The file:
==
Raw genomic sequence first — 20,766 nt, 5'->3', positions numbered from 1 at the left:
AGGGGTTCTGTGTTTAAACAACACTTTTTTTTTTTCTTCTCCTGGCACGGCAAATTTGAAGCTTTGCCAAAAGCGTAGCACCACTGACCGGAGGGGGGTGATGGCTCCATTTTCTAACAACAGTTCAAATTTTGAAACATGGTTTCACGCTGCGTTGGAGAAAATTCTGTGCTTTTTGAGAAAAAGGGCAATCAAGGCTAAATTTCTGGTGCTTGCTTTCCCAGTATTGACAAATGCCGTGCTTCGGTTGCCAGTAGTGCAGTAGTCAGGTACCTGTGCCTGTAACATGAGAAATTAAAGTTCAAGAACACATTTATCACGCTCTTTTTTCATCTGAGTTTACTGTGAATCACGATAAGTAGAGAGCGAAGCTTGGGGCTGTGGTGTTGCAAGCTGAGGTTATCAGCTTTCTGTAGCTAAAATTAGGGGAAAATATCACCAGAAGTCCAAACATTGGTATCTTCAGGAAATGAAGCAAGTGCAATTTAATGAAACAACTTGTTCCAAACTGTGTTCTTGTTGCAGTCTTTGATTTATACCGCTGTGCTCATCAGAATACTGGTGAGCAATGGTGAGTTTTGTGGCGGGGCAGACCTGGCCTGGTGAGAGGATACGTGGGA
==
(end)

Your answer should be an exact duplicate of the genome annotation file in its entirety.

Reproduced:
Raw genomic sequence first — 20,766 nt, 5'->3', positions numbered from 1 at the left:
AGGGGTTCTGTGTTTAAACAACACTTTTTTTTTTTCTTCTCCTGGCACGGCAAATTTGAAGCTTTGCCAAAAGCGTAGCACCACTGACCGGAGGGGGGTGATGGCTCCATTTTCTAACAACAGTTCAAATTTTGAAACATGGTTTCACGCTGCGTTGGAGAAAATTCTGTGCTTTTTGAGAAAAAGGGCAATCAAGGCTAAATTTCTGGTGCTTGCTTTCCCAGTATTGACAAATGCCGTGCTTCGGTTGCCAGTAGTGCAGTAGTCAGGTACCTGTGCCTGTAACATGAGAAATTAAAGTTCAAGAACACATTTATCACGCTCTTTTTTCATCTGAGTTTACTGTGAATCACGATAAGTAGAGAGCGAAGCTTGGGGCTGTGGTGTTGCAAGCTGAGGTTATCAGCTTTCTGTAGCTAAAATTAGGGGAAAATATCACCAGAAGTCCAAACATTGGTATCTTCAGGAAATGAAGCAAGTGCAATTTAATGAAACAACTTGTTCCAAACTGTGTTCTTGTTGCAGTCTTTGATTTATACCGCTGTGCTCATCAGAATACTGGTGAGCAATGGTGAGTTTTGTGGCGGGGCAGACCTGGCCTGGTGAGAGGATACGTGGGA